Jim Morrison 059

Jim Morrison 059

Look closer for four lyrics and seven song titles: “Girl, you gotta love your man.” (Riders on the Storm); “Woke up this morning and I got myself a beer.” (Roadhouse Blues); “When you’re strange” (People Are Strange); “Seven horses seem to be on their mark.” (Love Her Madly); Break On Through; Light My Fire; Love Me Two Times; Hello I Love You; L.A. Woman; Riders On The Storm; Touch Me.

James Douglas Morrison (12/8/1943 – 7/3/1971), an American singer, poet, songwriter was lead vocalist of the Doors. His wild personality, poetic lyrics, distinctive voice, unpredictable, erratic performances, the dramatic circumstances surrounding his life and early death, makes Morrison by music critics and fans, one of the most influential frontmen in rock history. Since his death, his fame endured as one of popular culture’s top rebellious and oft-displayed icons, representing the generation gap, youth counterculture. Manzarek said he “embodied hippie counterculture rebellion”.

Together with pianist Ray Manzarek, Morrison founded the Doors in 1965 in Venice, California. The group spent two years in obscurity until the prominence of the number-one single in the United States, “Light My Fire”, from their self-titled debut album. Morrison recorded a total of six studio albums with the Doors, all sold well receiving critical acclaim. Morrison improvised poetry while they played live. 

Morrison developed an alcohol dependency, which at times affected his performances on stage. In 1971, Morrison died in Paris at the age of 27. No autopsy was performed. The cause of Morrison’s death is disputed.

The Doors recorded two albums after Morrison died. His death affected the band’s fortunes. They split up two years later. Rolling Stone readers’ pick (2011) placed Jim Morrison 5th place, “Best Lead Singers of All Time”. Another Rolling Stone list, “The 100 Greatest Singers of All Time”, he was 47th. He was 22nd on Classic Rock magazine’s “50 Greatest Singers in Rock”. In 1993, Morrison was inducted into the Rock and Roll Hall of Fame as a member of the Doors.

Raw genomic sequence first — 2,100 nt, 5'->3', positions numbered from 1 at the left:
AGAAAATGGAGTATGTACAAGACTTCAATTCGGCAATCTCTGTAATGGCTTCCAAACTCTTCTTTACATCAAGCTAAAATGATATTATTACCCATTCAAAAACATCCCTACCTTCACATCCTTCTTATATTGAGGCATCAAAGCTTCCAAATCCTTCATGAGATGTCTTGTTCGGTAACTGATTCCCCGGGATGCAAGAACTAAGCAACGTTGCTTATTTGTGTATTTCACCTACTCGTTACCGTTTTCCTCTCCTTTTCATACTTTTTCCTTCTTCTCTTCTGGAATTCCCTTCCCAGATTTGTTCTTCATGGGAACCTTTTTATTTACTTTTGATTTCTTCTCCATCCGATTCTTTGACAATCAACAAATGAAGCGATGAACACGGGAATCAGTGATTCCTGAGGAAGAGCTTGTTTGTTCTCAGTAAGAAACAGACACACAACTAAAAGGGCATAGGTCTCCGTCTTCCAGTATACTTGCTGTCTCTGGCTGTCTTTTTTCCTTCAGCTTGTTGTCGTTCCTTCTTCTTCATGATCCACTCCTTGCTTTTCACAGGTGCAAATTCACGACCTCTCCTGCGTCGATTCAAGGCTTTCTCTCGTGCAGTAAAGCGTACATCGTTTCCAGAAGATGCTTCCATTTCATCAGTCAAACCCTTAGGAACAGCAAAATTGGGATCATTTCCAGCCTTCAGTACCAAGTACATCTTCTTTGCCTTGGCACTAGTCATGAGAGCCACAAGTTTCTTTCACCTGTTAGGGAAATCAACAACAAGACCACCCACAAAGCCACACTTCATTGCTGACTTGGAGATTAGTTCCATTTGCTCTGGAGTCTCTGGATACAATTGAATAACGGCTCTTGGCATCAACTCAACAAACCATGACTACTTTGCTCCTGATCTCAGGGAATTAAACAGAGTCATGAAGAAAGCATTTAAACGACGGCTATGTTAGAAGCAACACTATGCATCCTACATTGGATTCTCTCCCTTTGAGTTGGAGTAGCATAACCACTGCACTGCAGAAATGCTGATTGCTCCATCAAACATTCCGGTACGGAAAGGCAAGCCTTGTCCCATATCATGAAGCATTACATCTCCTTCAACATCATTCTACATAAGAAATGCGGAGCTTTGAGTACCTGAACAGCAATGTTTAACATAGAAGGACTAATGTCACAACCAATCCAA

Poetry and Film

Morrison began writing during adolescence. At UCLA he studied the related fields of theater, film, and cinematography. He self-published two volumes of his poetry in 1969, titled The Lords / Notes on Vision and The New CreaturesThe Lords has brief descriptions of places, people, events, and Morrison’s thoughts on cinema. The New Creatures is more poetic in structure, feel and appearance. The two books were combined and titled The Lords and The New Creatures and were the only writings published during his lifetime. Morrison’s friend, Beat poet Michael McClure, wrote the afterword for Jerry Hopkins’ biography of Morrison, No One Here Gets Out Alive. McClure and Morrison collaborated on several unmade film projects, including a film version of McClure’s play The Beard, in which Morrison would have played Billy the Kid.

The Lost Writings of Jim Morrison Volume I titled Wilderness, was released 1988, a New York Times Bestseller. Volume II, The American Night, released 1990, was also a success. Morrison recorded his poetry twice. First was March 1969 in Los Angeles. Second was Dec. 8, 1970. The latter session was attended by Morrison’s friends and included a variety of sketch pieces. Some of the segments from the 1969 session were issued on the bootleg album The Lost Paris Tapes and were later used as part of the Doors’ 1978, An American Prayer album reaching 54 on music charts.

Morrison’s best-known, seldom seen cinematic endeavor is HWY: An American Pastoral, a project he started in 1969. Morrison financed the venture, formed a production company and maintained complete control. Paul Ferrara, Frank Lisciandro, and Babe Hill assisted. Morrison played the main character, a hitchhiker turned killer/car thief. Morrison asked his friend, composer/pianist Fred Myrow, to select the soundtrack for the film.                                

– credit wikipedia.com

“The band’s goals were as lofty as their inspirations. They wanted to marry rock ‘n’ roll with poetry. They aimed to unite performer and audience by plugging directly into the source of real magic and power, the Universal Mind, which connects us all. They would settle for nothing less. For them that meant no gimmicks, nothing up their sleeve, no elaborate staging or special effects.”       

– Danny Sugerman “No One Here Gets Out Alive, The Doors: Illustrated History”

                                                    

“Nothing else can survive a holocaust, but poetry and songs. No one can remember an entire novel. No one can describe a film, a piece of sculpture, a painting. But so long as there are human beings, songs and poetry can continue.”                                                             

– Jim Morrison

The artwork: 

The first print of this illustration is available for charitable donation. Contact lisafromlsu@gmail.com for details.

Digital Print on Archival Matte – Original illustration done in graphite and prisma colors: Sunburst Yellow for the 1968 album, “Waiting for the Sun”; Burnt Umber for the song Light My Fire; Copenhagen Blue because Copenhagen, Denmark has 25 inches of rain per year, Riders on the Storm.

DERIVATIVE Work references: Face from i2-prod_mirror_co_uk – 2_CS15664367; shirt from images_fineartamerica_com – jim-morrison-1969-frank-bez

What you get:
$40 (36.95 + 3.05 tax)
11 x 14 Print Package with Authenticity Sheet
signed and numbered (run of 125. . . 105 still available)
Domestic Priority Mail $8
 (Free shipping)

Jim Morrison 059

Universal minded baritone merged poetry and music.

$40.00

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